Morgan Stanley rewarded Ted Pick for taking the firm’s equity-trading business to the top spot globally and put Dan Simkowitz in charge of spurring growth in its investment-management unit.
Pick, 46, was promoted to global head of sales and trading, reporting to Colm Kelleher, the New York-based company said Thursday in an internal memo written by Kelleher, Chief Executive Officer James Gorman and Greg Fleming, president of the brokerage. Simkowitz, 50, who was co-head of the unit that underwrites stocks and bonds, will report to Gorman as head of investment management and will join the operating committee.
Pick and Simkowitz, both more than 20-year veterans of Morgan Stanley, are taking over businesses struggling to meet their financial targets. Pick adds a fixed-income unit that’s been reducing assets and cutting costs to achieve a 10 percent return on equity. Simkowitz’s investment-management group used to be run by Fleming, who had set a goal of $500 billion of assets by the end of next year, about a quarter more than it has now.
“We always need to look to our future while managing the present,” Gorman, Kelleher and Fleming said in the memo. “Our future includes developing strong executives to serve at the most senior levels of the firm, ensuring we regularly bring new energy and intensity to areas where we can move the needle over the next five years.”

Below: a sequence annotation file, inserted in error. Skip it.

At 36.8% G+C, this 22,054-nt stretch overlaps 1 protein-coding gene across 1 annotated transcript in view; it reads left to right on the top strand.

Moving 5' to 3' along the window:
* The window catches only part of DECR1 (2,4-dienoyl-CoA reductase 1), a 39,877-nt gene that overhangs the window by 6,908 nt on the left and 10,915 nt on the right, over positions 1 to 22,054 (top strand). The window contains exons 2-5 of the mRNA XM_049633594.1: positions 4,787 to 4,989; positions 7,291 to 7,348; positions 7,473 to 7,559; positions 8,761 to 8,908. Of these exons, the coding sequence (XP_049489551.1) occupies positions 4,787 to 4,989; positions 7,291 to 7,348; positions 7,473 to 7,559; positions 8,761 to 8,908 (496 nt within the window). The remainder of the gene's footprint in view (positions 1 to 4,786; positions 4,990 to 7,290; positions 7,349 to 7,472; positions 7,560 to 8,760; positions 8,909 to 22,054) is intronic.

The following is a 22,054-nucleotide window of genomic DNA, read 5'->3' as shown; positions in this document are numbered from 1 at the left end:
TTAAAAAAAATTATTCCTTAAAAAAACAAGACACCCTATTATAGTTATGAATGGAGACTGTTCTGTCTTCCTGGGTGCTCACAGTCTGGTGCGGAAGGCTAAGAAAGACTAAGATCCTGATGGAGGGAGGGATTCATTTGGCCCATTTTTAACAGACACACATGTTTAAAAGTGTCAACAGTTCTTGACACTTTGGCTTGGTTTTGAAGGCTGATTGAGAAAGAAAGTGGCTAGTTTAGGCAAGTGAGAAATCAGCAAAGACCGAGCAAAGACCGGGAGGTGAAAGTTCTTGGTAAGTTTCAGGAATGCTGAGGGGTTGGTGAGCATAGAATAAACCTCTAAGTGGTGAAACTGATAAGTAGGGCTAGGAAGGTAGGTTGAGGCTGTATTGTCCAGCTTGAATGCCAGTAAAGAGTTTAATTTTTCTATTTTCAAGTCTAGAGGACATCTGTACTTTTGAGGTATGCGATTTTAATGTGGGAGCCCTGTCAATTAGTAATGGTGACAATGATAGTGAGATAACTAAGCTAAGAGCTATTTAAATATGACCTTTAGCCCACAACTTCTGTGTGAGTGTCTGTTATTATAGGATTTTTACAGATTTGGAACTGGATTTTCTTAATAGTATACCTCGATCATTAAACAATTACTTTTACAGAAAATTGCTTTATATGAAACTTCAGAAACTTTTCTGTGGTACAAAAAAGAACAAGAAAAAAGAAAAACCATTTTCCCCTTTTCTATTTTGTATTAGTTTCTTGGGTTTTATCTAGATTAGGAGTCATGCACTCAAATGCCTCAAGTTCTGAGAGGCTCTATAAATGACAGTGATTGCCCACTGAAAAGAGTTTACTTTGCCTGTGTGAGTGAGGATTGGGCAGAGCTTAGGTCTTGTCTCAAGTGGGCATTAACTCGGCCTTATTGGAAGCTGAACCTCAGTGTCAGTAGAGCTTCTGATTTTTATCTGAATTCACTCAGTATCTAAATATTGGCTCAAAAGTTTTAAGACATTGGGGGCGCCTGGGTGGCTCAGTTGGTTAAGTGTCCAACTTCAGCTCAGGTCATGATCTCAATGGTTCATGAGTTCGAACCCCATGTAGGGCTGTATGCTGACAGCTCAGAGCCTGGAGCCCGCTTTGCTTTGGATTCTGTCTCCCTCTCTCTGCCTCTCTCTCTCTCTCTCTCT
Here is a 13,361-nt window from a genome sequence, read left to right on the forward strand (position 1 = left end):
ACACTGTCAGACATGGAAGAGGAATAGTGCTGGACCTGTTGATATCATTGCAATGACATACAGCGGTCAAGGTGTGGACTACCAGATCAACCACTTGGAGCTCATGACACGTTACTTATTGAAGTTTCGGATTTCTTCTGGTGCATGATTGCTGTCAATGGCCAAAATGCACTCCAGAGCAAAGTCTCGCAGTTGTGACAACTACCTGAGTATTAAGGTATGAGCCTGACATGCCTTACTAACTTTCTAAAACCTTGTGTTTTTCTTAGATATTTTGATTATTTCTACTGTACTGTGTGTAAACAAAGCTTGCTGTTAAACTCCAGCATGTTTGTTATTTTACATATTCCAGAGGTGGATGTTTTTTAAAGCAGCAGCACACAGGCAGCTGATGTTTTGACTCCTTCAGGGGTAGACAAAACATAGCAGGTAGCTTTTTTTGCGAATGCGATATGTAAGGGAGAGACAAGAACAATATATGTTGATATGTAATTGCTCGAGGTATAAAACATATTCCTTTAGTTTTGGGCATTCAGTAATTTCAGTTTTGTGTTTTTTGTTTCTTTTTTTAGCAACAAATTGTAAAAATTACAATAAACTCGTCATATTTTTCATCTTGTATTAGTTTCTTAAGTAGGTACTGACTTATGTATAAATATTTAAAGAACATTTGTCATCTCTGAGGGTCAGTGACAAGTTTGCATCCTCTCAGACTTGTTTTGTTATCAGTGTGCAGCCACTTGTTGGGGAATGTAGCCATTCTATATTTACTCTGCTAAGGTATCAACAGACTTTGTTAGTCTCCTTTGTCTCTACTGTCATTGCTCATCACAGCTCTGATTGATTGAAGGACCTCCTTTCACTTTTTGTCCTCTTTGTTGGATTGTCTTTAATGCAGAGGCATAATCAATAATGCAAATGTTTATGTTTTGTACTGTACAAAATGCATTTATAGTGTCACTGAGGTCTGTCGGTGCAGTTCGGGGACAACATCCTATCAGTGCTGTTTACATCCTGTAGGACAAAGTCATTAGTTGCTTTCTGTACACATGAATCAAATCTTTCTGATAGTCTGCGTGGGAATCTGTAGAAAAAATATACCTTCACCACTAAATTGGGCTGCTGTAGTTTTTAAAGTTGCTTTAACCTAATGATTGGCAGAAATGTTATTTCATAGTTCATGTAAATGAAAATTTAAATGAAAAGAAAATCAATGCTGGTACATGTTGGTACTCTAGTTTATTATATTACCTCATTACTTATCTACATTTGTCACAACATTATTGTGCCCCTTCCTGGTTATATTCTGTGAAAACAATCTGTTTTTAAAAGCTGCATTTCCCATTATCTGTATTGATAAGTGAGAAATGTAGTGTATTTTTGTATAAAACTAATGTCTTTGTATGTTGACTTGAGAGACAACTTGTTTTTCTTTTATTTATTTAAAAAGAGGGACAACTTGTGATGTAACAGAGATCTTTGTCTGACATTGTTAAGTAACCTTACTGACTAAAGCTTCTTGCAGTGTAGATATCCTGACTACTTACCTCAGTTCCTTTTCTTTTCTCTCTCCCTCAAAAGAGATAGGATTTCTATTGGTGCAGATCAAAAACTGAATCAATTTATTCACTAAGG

Gorman, 57, has been moving executives to different parts of the firm to encourage collaboration. Raj Dhanda, Simkowitz’s former co-head, was moved to a role in the bank’s wealth-management division in March. Mo Assomull, who replaced Dhanda, will now be sole head of global capital markets, according to a separate memo on Thursday.
The Wall Street Journal reported Morgan Stanley’s management changes earlier Thursday.
Pick has long been seen as a rising star as he revitalized the equities business, which suffered a flood of departures from its prime brokerage during the financial crisis. The firm’s share of equity-trading revenue among the nine largest global investment banks climbed to 17 percent last year, from 11 percent in 2009, when Pick took over, according to data from Bloomberg Intelligence.
He will now also oversee a fixed-income business, run by Michael Heaney and Rob Rooney, that has shown signs of an uptick after years of scaling back. The unit’s revenue jumped 19 percent in the first half of this year, the only increase among the five-largest Wall Street banks. The division’s capital is less than half what it was four years ago as Kelleher, 58, sold commodity units and wound down derivative businesses. JPMorgan Chase & Co.’s fixed-income revenue was more than triple Morgan Stanley’s last year.
Simkowitz, who joined Morgan Stanley in 1991, ran equity underwriting and leveraged-finance groups as he rose through the capital-markets business. He will lead a division with the lowest revenue and highest profitability at Morgan Stanley.
Fleming, 52, joined in 2010 and helped stabilize that unit after losses and outflows. Then he set his sights on expanding a business that is still less than half the size of similar units at Goldman Sachs Group Inc. and JPMorgan. Eighteen months after he set a three-year goal of boosting assets by $127 billion, the firm had added just $30 billion.
Morgan Stanley, which was the best-performing stock among the 10 largest U.S. banks last year, is the worst performer so far this year, dropping 19 percent.